Students in New Mexico Have Spelling Bees in Spanish and Navajo Languages
Spelling bees are a part of any elementary student’s life. I remember staying up late every night for a week before my fourth grade spelling bee and studying the vocabulary list. By the day the actual event rolled around, I could spell “phenomenon,” but got so nervous that I misspelled “choice.” It was a very sad day for me, but I could still spell “phenomenon,” so I felt pretty cool. The confidence I gained from there pushed me towards writing using a word counter, and in no time, I could write 75 words in a minute.
Today, students in Bluffview, New Mexico, are facing the same problem I faced more than a decade ago. However, there is one main difference between their spelling bee and my own: their spelling bee is in Spanish.
The Spanish-language spelling bee is an annual event in the state of New Mexico. They are very similar to tradition spell bees, except that they are conducted entirely in Spanish; this includes everything from the instructions to programs to vocabulary words to information pamphlets.
Bluffview Elementary has a very high percent of students who are bilingual (60 percent) or who are learning English (50 percent). As a result, the elementary school implemented a Spanish and Navajo bilingual to accommodate their students; the program has seen incredible growth in the past three years, nearly doubling in enrollment.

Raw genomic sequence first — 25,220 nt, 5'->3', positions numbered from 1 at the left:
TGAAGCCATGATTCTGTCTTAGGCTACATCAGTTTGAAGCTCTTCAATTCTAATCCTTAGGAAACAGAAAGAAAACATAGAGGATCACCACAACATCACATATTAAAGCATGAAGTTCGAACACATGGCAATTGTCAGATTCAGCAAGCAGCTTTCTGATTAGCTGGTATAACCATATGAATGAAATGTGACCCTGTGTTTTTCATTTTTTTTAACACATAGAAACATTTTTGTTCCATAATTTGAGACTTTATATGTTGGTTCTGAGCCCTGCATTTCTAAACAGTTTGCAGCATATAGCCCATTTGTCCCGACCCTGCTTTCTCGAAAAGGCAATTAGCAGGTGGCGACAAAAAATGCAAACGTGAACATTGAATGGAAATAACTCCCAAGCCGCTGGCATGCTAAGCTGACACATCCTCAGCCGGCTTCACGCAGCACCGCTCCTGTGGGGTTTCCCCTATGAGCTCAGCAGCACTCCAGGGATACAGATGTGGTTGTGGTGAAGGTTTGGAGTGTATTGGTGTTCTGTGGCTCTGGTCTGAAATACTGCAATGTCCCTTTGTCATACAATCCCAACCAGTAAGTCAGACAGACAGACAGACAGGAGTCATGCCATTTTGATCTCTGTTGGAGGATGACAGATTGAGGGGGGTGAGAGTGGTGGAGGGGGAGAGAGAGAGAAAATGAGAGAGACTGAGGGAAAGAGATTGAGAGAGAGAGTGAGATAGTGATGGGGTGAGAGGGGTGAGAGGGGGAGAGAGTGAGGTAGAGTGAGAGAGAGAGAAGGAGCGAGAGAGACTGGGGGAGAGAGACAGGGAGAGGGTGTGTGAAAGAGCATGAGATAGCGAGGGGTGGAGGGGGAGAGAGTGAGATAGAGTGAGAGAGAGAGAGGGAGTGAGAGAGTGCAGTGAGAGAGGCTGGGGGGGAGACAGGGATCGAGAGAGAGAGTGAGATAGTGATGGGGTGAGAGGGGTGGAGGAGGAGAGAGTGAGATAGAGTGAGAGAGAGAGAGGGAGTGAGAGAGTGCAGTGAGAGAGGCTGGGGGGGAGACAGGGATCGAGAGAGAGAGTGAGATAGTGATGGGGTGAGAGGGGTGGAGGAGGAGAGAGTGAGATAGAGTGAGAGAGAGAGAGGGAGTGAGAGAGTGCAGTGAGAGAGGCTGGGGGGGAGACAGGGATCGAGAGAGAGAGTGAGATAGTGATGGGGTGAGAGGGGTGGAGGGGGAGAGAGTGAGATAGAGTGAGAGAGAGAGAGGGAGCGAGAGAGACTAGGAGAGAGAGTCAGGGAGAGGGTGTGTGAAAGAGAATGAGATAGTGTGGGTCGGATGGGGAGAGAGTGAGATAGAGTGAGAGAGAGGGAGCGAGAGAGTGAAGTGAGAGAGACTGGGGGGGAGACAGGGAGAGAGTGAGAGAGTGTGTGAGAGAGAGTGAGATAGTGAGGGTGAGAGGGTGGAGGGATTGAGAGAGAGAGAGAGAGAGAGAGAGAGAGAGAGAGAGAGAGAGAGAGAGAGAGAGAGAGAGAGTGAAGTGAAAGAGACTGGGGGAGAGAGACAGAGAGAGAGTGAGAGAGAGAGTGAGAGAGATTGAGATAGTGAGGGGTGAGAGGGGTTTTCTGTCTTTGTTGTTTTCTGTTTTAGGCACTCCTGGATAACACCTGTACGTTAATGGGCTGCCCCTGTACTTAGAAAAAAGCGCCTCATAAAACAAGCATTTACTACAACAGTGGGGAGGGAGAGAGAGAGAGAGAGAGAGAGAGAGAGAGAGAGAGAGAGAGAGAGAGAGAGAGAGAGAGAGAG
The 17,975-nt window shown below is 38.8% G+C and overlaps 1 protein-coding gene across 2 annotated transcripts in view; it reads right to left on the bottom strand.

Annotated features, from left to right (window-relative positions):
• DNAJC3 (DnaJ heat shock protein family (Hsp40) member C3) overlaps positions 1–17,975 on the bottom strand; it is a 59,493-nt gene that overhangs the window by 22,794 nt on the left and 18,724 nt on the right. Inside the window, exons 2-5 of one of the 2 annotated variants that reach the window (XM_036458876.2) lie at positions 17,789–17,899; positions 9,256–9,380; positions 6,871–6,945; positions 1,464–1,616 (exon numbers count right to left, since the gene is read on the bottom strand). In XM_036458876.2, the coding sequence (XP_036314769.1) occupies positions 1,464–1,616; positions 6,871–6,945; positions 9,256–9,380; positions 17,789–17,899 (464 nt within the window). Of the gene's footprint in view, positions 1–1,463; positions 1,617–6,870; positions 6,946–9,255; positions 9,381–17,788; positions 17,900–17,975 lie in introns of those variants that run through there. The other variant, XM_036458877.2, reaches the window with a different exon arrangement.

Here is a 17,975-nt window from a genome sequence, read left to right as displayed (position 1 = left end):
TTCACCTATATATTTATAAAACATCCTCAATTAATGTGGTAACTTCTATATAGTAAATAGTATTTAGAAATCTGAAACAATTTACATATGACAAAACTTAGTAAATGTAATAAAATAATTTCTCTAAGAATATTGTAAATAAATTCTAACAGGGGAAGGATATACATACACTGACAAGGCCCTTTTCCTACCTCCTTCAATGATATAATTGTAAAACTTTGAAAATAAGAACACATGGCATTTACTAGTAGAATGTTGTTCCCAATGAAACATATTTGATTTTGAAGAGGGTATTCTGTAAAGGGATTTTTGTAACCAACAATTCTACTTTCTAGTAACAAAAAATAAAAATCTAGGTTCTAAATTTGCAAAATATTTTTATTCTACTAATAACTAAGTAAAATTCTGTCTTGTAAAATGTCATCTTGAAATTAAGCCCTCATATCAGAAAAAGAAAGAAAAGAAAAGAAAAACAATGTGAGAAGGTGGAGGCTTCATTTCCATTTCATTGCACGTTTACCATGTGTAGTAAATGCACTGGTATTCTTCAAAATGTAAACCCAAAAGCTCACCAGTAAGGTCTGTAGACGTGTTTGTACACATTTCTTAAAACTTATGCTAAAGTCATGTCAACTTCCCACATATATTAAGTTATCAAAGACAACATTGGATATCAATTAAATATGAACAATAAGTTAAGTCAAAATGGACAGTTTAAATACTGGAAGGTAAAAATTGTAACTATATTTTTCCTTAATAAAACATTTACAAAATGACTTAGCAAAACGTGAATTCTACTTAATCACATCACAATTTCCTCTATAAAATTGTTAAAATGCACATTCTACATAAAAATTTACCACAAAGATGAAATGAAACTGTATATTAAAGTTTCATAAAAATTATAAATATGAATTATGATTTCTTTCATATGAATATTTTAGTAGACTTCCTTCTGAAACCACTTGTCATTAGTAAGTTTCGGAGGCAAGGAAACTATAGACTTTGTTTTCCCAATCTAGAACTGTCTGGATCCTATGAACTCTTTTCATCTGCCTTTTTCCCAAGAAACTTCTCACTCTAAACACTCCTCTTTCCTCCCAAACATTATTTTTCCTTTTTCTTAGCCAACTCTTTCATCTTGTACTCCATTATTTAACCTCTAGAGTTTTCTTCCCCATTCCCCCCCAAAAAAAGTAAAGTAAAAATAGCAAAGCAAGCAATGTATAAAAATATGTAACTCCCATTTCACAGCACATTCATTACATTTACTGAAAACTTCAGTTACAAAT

“We do the same thing as language arts does, we do grammar, we do comprehension skills,” said Jennifer Martinez-Padilla, the bilingual coordinator at Bluffview Elementary. “But we use the Hispanic culture to get the point across.”
Bluffview Elementary also has a Navajo-language spelling bee. The top spellers from the entire school district will earn scholarships. However, scholarships and the ability to spell well are not the only benefits of these diverse language spelling bees.
“It brings down the cultural barriers,” Martinez-Padilla said. “It allows the children to be tri-cultural. They learn a respect for all cultures.”
I think this is a really cool program and am slightly jealous of the students at Bluffview Elementary. So, I decided to learn how to spell “phenomenon” in Spanish and Navajo as well. In Spanish, it’s ” fenmeno,” but I can’t find the spelling in Navajo. Does anyone else know it and care to share?
Via The Daily Times